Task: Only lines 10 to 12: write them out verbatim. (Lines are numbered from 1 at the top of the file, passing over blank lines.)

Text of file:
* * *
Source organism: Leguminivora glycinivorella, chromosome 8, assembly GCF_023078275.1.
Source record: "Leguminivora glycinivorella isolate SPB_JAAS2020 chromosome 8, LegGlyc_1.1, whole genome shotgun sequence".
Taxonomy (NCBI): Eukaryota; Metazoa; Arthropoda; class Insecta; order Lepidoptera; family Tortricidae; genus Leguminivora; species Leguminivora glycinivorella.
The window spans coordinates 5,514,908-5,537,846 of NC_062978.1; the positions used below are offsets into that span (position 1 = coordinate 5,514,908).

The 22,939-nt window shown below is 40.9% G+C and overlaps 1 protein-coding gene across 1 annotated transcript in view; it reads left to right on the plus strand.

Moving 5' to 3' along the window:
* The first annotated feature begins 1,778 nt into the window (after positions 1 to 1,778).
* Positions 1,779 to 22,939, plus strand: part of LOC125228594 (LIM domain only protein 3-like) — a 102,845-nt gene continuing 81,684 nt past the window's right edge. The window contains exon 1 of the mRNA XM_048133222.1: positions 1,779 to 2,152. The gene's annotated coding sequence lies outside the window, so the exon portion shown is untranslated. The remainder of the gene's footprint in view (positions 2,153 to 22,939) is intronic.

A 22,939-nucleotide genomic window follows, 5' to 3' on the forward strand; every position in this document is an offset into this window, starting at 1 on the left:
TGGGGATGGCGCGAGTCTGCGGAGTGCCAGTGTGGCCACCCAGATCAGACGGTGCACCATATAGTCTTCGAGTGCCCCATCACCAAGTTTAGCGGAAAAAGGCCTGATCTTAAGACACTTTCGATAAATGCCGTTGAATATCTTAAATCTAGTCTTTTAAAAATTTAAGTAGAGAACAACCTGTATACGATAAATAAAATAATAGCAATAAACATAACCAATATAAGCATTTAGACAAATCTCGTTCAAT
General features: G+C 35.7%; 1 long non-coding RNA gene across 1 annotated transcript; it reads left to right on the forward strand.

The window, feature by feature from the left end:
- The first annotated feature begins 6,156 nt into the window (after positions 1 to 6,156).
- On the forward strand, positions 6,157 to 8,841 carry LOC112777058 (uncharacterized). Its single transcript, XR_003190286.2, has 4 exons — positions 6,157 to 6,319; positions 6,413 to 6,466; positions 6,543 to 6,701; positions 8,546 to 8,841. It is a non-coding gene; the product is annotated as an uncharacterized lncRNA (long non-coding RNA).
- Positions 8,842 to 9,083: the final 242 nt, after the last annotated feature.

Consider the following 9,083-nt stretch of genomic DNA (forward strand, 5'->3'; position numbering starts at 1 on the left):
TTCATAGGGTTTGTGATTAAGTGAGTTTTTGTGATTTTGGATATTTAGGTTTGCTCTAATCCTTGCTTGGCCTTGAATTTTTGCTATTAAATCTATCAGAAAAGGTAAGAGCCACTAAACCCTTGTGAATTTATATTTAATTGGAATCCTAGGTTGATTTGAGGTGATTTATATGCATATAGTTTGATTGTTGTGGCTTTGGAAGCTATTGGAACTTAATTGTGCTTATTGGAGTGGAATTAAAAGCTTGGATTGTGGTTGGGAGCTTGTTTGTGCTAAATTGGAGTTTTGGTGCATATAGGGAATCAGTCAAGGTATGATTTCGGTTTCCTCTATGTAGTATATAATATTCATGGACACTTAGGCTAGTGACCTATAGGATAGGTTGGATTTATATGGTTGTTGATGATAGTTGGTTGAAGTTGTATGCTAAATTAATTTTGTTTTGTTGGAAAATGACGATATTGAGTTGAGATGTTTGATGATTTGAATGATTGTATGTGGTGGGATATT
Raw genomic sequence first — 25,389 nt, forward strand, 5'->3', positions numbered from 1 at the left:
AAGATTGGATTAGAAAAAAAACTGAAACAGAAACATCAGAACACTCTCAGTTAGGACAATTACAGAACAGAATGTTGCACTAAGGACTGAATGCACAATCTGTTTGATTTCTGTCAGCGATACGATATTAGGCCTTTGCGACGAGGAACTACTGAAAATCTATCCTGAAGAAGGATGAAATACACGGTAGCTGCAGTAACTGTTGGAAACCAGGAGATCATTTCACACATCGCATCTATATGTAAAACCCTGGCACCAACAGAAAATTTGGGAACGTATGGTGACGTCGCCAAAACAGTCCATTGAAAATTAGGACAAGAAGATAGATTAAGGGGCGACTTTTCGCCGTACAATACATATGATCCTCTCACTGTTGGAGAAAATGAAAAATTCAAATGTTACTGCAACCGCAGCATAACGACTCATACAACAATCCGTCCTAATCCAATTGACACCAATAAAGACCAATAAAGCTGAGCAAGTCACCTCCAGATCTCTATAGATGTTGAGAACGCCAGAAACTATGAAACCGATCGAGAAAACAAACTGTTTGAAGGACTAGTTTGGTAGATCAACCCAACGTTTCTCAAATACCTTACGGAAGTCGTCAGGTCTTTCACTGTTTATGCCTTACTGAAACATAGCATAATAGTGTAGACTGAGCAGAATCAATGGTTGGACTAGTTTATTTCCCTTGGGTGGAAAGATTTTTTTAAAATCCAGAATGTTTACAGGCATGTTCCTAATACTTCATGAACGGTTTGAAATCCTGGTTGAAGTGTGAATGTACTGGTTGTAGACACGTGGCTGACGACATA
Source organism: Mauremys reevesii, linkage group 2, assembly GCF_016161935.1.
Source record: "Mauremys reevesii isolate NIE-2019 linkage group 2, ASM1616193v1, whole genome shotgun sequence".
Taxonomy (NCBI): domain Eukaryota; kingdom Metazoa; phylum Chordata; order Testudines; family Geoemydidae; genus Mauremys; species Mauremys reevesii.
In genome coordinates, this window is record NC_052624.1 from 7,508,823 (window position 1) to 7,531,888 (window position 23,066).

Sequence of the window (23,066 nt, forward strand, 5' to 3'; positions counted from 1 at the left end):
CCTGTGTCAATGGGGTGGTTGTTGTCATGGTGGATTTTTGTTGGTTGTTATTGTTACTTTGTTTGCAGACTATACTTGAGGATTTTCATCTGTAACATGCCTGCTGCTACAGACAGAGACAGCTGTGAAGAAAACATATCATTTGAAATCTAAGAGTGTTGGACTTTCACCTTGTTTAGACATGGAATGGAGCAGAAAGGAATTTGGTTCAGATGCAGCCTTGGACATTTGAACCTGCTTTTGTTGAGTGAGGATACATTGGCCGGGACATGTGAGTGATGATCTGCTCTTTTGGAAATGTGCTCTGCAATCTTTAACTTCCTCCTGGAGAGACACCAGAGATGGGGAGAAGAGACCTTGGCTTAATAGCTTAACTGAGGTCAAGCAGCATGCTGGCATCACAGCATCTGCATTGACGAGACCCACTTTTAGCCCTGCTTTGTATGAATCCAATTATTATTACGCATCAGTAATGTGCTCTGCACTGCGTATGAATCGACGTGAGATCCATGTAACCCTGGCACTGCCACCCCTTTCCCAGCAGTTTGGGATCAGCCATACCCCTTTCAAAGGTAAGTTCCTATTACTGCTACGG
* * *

TGGGGATGGCGCGAGTCTGCGGAGTGCCAGTGTGGCCACCCAGATCAGACGGTGCACCATATAGTCTTCGAGTGCCCCATCACCAAGTTTAGCGGAAAAAGGCCTGATCTTAAGACACTTTCGATAAATGCCGTTGAATATCTTAAATCTAGTCTTTTAAAAATTTAAGTAGAGAACAACCTGTATACGATAAATAAAATAATAGCAATAAACATAACCAATATAAGCATTTAGACAAATCTCGTTCAAT
General features: G+C 35.7%; 1 long non-coding RNA gene across 1 annotated transcript; it reads left to right on the forward strand.

The window, feature by feature from the left end: